Learning to identify grass weeds, pasture grasses and native plants was the focus of this Farmers Postcard event led by Kris Nash and Fiona Leach, Agricultural Adviser with South East Local Land Services.
Kris showed the participants how to use the morphology of a grass plant for identification, most importantly the ligule and auricle on the sheath of the grass stem. Here are copies of Kris’s handouts explaining the different parts of grasses and identification of grass weeds and native grasses:
Parts of grasses
Field ID for native grasses
Field ID for exotic grasses
Clearing for agriculture, grazing and urban development has seen the decline of natural temperate grasslands in Australia. There is now only 0.5% of natural temperate grasslands left in Australia. Preserving and managing this declining valuable resource is very important.
You need some disturbance regime to manage native grassland. Aboriginal people used traditional burning techniques to manage the diversity of species living in an area.
Grass weeds are like teenagers, they change their appearance with the season making them difficult to identify at different times of the year.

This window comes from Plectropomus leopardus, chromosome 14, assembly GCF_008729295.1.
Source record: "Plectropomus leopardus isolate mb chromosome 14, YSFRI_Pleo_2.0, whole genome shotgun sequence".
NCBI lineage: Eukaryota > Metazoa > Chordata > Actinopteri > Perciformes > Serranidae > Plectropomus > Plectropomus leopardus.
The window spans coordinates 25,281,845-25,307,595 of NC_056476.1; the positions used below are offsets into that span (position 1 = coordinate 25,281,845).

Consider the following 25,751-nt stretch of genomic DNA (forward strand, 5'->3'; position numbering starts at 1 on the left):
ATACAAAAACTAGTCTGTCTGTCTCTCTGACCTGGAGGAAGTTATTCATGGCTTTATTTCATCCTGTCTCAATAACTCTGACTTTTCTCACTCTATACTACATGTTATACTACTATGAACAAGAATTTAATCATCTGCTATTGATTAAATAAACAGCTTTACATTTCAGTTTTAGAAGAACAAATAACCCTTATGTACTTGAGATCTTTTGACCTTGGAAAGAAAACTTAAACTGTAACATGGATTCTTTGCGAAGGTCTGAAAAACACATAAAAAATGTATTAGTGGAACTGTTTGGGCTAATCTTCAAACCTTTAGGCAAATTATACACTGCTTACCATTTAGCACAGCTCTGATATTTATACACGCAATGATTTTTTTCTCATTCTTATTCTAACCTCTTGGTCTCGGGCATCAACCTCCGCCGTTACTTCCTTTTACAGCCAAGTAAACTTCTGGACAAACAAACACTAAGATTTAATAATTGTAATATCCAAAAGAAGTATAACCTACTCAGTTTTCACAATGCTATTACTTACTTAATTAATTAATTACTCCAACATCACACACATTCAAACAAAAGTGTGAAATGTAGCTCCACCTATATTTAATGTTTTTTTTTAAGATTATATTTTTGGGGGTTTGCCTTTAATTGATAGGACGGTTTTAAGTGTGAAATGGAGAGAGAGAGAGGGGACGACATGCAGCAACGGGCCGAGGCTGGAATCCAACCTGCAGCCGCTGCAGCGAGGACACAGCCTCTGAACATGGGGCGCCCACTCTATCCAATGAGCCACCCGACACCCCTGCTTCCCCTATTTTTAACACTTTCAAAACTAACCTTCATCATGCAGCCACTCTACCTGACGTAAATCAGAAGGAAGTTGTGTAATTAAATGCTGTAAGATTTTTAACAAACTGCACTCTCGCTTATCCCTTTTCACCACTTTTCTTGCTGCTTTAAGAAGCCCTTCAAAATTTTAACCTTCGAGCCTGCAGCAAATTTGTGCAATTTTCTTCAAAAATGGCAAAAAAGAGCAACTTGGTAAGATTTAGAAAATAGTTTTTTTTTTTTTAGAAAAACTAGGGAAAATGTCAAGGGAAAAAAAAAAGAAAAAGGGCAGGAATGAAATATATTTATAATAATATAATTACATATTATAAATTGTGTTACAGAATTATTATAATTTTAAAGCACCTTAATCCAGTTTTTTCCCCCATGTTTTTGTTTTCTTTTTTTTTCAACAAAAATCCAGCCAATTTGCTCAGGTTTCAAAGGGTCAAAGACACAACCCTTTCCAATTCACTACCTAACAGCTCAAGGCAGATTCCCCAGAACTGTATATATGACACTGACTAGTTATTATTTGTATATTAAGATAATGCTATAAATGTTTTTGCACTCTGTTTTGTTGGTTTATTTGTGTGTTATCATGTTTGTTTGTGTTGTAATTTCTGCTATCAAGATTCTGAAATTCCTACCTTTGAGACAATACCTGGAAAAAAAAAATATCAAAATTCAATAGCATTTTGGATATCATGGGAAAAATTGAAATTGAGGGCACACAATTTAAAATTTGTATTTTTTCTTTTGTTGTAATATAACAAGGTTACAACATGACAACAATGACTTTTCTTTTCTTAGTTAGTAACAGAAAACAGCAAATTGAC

Tips to maintain a healthy pasture:
- Don’t over graze the pasture and do practice rotational grazing.
- Cover bare soil where possible and carry around some seed to sow desirable species.
- Create micro climates for seeds to collect and germinate.
- If you want to collect seed heads try using old baskets or branches to protect the seed from livestock and kangaroos.
African Love Grass can be distinguished from Hairy Panic by looking at the seed. The seed head of African Love Grass has one seed on the end of the pinnacle. Older plants often look messy at the base with old curly leaves in the centre of the thatch. African Love Grass has a higher feed value than Serrated Tussock but is very invasive.
African Love Grass fact sheet
Serrated Tussock fact sheet
Chilean Needle Grass fact sheet